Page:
Brave, New, Scary World

Brave, New, Scary World

It’s a different world out there from when I grew up and if you’re over the age of 25, it’s different for you too. Witness the phenomenon of “friends with benefits.” Kids don’t date anymore, they “hook up” because then they can have sex without the messy emotional entanglements. And if they’re not “hooking up” then their parents worry that their kids aren’t popular. Experimental lesbianism is cool. Internet porn is widely available, the Internet circumvents parental involvement and allows teens (and adults) to descend into a narcissistic and de-personalized social life.

  • We have become a society (including those who lead our Church) who are absolutely AWOL as far as protecting our children from sexual sin, from sexual degradation and disease, and from the compromising of their souls.  Sex has become nothing more than the stimulation of someone’s sexual organs (homosex, group sex, etc. etc. are all IN now – including in MIDDLE SCHOOL).  STDs are soaring, divorce is soaring, adultery is far more commonplace, and kids are learning to assess each other purely out of lust.  We are the porno country now, and 1/2 of all high school kids are now into hardcore computer porn.  (Even if your child is protected, he/she’s goin’ to school with hard-core porn addicts…)  The only thing that will put a brake on this complete slide into sexual degradation, disease, broken families, divorce, molestations, etc. etc. is to promote holiness and love of God.  There is no other antidote. – And another thing – you know how many times the priests I know have brought up any of these topics in Church or with our youth?  Zero.  They are too afraid to deal with it, or to mention it, or to reach out to the young of our parish.  They see what is happening, and they WILL NOT ADDRESS IT. As parents, we are effectively alone.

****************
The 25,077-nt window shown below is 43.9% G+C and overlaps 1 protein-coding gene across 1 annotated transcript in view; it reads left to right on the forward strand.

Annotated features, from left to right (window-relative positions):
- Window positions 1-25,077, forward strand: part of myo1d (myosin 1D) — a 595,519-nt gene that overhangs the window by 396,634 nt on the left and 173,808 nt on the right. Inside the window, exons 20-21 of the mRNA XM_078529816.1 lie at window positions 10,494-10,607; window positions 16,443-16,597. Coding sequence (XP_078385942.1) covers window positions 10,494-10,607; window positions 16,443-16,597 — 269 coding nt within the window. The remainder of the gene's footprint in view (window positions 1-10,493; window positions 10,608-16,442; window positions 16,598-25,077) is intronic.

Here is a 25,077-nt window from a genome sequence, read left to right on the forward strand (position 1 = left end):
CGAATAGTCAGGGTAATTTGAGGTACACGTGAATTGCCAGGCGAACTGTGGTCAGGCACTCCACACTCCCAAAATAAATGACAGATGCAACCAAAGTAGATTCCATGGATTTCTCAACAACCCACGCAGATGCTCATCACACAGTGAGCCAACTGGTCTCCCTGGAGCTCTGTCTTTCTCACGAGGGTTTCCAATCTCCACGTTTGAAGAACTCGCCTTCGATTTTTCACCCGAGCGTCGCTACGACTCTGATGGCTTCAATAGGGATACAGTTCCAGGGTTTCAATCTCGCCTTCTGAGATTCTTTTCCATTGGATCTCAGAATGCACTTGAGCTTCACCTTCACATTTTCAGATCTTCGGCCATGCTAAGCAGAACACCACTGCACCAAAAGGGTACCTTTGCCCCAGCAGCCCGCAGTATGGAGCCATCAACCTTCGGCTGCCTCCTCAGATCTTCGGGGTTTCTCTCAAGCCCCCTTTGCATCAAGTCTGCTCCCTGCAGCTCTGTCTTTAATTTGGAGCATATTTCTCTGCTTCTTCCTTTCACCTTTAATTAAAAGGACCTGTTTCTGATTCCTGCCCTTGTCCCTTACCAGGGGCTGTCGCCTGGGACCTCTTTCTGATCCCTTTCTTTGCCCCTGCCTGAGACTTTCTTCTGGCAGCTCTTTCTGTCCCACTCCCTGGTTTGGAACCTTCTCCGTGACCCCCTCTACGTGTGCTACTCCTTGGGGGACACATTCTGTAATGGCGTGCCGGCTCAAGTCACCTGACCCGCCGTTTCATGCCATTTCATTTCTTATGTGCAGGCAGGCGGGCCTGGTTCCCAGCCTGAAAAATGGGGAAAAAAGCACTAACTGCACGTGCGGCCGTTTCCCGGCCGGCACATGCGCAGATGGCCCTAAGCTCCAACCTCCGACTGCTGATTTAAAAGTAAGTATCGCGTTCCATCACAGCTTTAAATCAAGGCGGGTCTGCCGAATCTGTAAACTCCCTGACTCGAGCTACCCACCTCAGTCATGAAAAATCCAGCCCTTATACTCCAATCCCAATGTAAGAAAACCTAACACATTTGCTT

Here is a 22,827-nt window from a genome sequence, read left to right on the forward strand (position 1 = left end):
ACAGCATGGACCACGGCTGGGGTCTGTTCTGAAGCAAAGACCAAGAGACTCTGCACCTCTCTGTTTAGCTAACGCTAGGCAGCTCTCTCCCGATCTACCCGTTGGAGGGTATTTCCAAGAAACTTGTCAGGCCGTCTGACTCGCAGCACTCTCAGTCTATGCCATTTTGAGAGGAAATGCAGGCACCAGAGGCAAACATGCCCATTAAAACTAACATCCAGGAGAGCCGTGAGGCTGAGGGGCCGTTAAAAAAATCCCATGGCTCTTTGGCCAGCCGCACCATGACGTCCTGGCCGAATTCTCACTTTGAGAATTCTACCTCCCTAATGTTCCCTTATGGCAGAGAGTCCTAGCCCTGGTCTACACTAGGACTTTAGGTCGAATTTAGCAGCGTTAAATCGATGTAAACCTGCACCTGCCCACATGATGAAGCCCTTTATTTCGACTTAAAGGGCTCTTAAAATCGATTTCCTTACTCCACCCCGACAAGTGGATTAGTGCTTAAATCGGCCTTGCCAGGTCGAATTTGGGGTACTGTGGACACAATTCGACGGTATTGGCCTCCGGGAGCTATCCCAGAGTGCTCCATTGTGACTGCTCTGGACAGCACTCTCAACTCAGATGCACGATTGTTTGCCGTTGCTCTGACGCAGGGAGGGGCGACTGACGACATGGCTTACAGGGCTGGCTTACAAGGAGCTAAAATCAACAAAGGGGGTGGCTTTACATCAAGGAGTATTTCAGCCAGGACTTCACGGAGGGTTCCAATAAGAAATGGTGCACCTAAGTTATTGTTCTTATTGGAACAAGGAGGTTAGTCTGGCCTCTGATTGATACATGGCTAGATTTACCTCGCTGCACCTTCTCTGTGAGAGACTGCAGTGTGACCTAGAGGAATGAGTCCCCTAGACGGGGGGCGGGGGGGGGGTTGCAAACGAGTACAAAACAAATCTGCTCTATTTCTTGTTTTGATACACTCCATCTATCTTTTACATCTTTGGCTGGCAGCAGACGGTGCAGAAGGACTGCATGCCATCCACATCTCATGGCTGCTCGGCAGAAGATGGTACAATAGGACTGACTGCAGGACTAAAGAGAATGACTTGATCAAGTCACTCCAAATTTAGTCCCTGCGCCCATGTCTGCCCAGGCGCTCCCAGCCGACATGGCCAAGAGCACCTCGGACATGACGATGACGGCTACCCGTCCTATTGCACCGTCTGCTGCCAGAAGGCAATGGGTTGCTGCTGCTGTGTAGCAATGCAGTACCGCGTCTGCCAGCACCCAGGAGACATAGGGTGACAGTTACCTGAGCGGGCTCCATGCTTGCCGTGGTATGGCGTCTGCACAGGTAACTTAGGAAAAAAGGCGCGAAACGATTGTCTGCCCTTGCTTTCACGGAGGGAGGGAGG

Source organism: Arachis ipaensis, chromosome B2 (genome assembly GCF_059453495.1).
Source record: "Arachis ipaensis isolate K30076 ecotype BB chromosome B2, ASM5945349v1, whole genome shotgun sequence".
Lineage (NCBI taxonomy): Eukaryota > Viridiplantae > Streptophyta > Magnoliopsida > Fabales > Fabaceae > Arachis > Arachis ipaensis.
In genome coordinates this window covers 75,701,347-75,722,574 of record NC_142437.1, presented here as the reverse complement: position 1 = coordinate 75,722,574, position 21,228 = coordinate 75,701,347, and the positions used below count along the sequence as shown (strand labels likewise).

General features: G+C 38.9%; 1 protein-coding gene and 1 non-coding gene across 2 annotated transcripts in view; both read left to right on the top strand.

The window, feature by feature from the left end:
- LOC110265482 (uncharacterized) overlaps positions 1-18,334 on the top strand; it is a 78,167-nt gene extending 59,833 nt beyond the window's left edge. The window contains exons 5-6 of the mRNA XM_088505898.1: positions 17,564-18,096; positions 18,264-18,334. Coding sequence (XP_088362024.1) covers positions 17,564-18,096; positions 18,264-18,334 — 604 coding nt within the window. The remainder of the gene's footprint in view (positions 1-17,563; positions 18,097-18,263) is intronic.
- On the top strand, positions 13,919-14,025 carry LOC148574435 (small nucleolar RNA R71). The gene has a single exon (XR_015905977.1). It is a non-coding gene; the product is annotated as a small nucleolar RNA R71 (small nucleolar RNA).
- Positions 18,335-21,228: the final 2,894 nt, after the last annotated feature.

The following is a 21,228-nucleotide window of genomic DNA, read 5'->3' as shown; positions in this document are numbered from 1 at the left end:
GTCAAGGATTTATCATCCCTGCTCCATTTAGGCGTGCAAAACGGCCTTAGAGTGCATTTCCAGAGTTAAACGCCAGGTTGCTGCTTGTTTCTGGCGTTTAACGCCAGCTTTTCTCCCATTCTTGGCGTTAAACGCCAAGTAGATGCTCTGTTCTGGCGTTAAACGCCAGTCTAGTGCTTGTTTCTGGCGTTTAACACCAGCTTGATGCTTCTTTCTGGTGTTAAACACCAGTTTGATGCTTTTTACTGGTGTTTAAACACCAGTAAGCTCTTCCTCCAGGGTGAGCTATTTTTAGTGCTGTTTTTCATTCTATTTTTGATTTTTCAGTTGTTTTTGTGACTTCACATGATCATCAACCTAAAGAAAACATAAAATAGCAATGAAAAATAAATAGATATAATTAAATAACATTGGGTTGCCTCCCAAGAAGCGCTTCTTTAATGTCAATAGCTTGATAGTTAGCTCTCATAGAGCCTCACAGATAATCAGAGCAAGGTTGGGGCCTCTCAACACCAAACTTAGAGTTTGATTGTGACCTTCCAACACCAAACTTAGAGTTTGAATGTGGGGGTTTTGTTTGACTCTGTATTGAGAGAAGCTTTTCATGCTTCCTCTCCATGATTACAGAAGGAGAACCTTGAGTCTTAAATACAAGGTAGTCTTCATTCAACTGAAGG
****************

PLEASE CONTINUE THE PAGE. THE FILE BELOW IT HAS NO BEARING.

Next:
• The main way to cut down on children’s misbehaviors in so many ways is parental supervision.  My Ma stayed home with us until I was 13, and then her job let out just a little after I got out of school.  Not much chance for too much hanky-panky at my house.

    My own child is just a baby, but my husband is doing the stay-at-home duty, and our kids will not get their own TVs.  Their own computers, sure – our Mac SE IIs, that won’t be hooked up to the Internet.  Oh yeah, and we’ll homeschool.  Parents who want to take responsibility for their cihldren can do it, if that’s a priority for them.  You won’t be able to prevent every bad influence, but you can counteract it by the sheer quantity of supervision.

  • Yes, that’s possible, meep – but we have to release our children to what is rapidly becoming a pagan and vile and self-centered and sexually crazed culture (like Corinth, Sodom, etc.)..  The Church should be leading the charge against such.  Where is it? 

  • The Church isn’t just bishops and priests. It’s also parents like meep raising their kids right and according to Catholic values. Don’t fall into a kind of clericalism that sees the Church and her work as the clergy and their preaching alone.

  • I don’t Dom.  It’s my and my wife’s responsibility to raise our kids Catholic.  But we thought we had an ally with regard to teaching our kids about, say, Catholic sexual morality.  Our kids – as you point out yourself – are being inundated in a Brave New World culture.  Around here, from the priests and the bishop, not a peep about it.  Not a word.  Not a homily.  Not a workshop.  Nothing at all to help them with this.  It is not clericalism to want your priest and your bishop to help your kids through this sinful morass.  But around here, they’re nowhere.  I’m truly sorry to say that – but it’s just the case.  (And the reasons why?  1) They’re too afraid; 2) They’re all hunkered down in the aftermath of the scandal.  And then add to that our completely watered down and useless CCD classes – and we are left to basically teach our kids everything they need to know.  In our teenage Confirmation class (no priests involved – only parents), the kids initially couldn’t name one parable or statement of Jesus Christ, couldn’t name more than two out of ten 10 Commandments, had never looked at a Bible and had no idea how to do so.  And all of this, sadly, comes back to the bishops and those who lead this Church. 

  • I hate to say this, but religious education is the primary responsibility of parents. Yes, priests and bishops should help, but there is plenty of blame to spread around.

  • Well said, Christine K.  I’m with you!

    (And I also revere and admire Padre Pio, and have learnt much from him…)